Thu | Dec 7, 2023

Melon crisis grips New Forest

Published:Wednesday | April 14, 2021 | 5:41 AMTamara Bailey/Gleaner Writer

NEW FOREST, Manchester:

Farmers at the New Forest Agro-Park are counting more than a million dollars in losses after close to 100,000 pounds of melons failed to properly mature under mysterious circumstances.

Investigations by technical officials are under way to establish the scale of the impact to assess whether Manchester could be affected by a short-term shortage.

Theo Hinds, 26, suffered the hardest hit, losing an investment of approximately $700,000 with a possible profit of approximately $4 million.

He sold his produce at $80 per pound to large buyers and had 50,000 pounds of melons on two acres.

“I am just hoping that is not a complete loss and they can find out what caused it and we can get back something,” said Hinds.

That heavy toll was a double blow after his melon crop fell victim to bad weather in 2020.


Hinds had started reaping melons between March 10 and 14 before the bad news started filtering in. The fallout was “depressing” because his expectations were high.

“Buyers had come and purchased and went away. About four days later, they started to complain. I had to give back $900,000 for the melons in one sitting,” said Hinds, who has been farming for eight years.

With the fruits rotting before full maturity, another farmer, Zarro Jones, said he and his colleagues theorise that the seeds used may have been compromised.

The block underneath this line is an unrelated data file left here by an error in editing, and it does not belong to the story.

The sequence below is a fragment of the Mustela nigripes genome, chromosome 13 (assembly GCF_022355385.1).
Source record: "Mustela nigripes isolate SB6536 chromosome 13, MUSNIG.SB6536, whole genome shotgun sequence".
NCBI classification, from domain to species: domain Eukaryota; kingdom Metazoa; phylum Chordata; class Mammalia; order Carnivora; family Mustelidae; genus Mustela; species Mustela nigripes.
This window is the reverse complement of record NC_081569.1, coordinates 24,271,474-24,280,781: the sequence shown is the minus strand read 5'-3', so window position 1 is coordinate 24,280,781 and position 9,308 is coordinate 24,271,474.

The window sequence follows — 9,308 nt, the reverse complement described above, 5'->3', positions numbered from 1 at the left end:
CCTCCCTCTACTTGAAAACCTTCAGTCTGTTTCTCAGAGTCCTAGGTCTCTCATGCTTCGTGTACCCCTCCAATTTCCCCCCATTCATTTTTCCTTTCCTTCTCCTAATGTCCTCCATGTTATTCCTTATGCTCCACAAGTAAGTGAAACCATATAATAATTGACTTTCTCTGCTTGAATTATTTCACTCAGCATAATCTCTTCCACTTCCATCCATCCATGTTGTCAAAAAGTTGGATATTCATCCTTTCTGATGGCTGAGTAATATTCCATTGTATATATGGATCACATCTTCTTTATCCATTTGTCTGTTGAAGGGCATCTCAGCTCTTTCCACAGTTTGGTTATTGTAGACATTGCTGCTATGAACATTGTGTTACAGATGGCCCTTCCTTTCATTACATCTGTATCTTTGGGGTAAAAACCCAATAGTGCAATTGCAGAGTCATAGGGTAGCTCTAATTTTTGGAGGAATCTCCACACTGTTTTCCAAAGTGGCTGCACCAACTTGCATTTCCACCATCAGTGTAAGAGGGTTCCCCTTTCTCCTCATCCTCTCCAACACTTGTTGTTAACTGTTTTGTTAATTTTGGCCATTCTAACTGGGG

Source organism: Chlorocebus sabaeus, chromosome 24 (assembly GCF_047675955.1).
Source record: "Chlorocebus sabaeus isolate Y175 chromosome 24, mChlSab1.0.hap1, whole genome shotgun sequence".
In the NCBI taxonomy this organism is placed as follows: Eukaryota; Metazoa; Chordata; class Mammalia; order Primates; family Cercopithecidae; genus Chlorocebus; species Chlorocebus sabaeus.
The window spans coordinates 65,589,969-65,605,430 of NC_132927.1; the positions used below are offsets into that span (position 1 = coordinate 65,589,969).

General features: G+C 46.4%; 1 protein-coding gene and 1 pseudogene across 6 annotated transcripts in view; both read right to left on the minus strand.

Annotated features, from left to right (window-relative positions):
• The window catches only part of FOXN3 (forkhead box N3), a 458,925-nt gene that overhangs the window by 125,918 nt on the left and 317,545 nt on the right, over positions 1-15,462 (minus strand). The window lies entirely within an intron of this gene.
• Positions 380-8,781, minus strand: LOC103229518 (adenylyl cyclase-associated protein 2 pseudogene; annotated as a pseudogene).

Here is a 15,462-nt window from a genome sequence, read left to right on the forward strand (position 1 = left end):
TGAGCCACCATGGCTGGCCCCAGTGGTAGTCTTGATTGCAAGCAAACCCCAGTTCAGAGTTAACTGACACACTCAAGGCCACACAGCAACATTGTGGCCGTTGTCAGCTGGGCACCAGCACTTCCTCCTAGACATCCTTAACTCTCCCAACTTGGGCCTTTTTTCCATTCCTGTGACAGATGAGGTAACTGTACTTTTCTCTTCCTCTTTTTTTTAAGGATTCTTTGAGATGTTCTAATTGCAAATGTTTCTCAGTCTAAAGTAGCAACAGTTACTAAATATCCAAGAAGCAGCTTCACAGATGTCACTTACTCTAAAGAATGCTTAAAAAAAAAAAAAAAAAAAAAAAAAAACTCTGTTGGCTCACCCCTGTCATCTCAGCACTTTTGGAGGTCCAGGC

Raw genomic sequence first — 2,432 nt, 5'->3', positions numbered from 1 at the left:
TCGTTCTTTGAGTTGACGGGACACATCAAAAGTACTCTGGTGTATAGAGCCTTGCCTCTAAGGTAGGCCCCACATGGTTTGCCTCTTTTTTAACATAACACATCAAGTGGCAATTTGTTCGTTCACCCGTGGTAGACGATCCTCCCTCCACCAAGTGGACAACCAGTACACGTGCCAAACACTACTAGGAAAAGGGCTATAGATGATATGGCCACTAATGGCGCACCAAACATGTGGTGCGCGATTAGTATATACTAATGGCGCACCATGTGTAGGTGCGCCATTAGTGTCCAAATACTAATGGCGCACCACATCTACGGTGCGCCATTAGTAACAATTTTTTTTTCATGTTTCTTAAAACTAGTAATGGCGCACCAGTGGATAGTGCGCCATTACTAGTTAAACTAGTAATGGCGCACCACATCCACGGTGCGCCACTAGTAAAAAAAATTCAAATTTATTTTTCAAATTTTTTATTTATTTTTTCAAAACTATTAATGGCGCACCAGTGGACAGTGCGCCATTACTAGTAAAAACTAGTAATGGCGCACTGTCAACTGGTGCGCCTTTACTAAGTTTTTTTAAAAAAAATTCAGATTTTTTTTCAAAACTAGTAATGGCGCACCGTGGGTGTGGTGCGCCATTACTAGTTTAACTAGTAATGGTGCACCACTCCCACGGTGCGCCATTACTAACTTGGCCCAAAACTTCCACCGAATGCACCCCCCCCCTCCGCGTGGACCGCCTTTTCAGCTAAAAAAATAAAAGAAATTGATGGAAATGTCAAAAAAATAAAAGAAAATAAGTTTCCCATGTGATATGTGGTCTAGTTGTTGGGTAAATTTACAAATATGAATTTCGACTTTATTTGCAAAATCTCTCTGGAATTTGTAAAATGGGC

Jones invested about $200,000 and expected yields of 20,000 pounds and revenue of $1.6 million.

“Nobody is sure what is happening. There has been speculation about the seeds, but no one is sure,” he told The Gleaner.

“If it was the soil, maybe other crops would be damaged as well. This has never happened to us before.”

Jones said that he feared the risk of further spread because other crops such as cucumbers and pumpkin fell under the plant family cucurbits, under which melons were also classified.

“We lost a lot of money and even if we want to plant something else we are going to need a start ... . To put in a crop is very expensive, you are talking about water, mulch, fertiliser, labour,” he added.


The Breadbasket Parish, St Elizabeth, is the hub of melon farming in Jamaica, while New Forest’s supplies primarily remain within Manchester.

Parish manager at the Rural Agricultural Development Authority, Winston Miller, disclosed that a variety of samples were now being tested at the Bodles Research Station, but no cause has yet been determined.

“We can’t definitively state how we will assist our farmers, but when farmers have suffered losses, we, the ministry, always try to assist, be it seeds or fertiliser,” he said.

Miller reserved comment on whether farmers would be compensated for losses.

“... We have to give the proper advice to farmers, so they can get the best of production, but as it relates to maybe other technical issues, we have to wait until the investigation is complete,” the parish manager said.

Miller said that findings from the probe would determine how badly the Manchester market would be disrupted.

“Melon is mainly a 10-12-week crop, so we have to look into what was planted in January because that will impact the availability of melons for the next three months,” he said.

“We are currently conducting an investigation into the number of farmers that are being impacted.”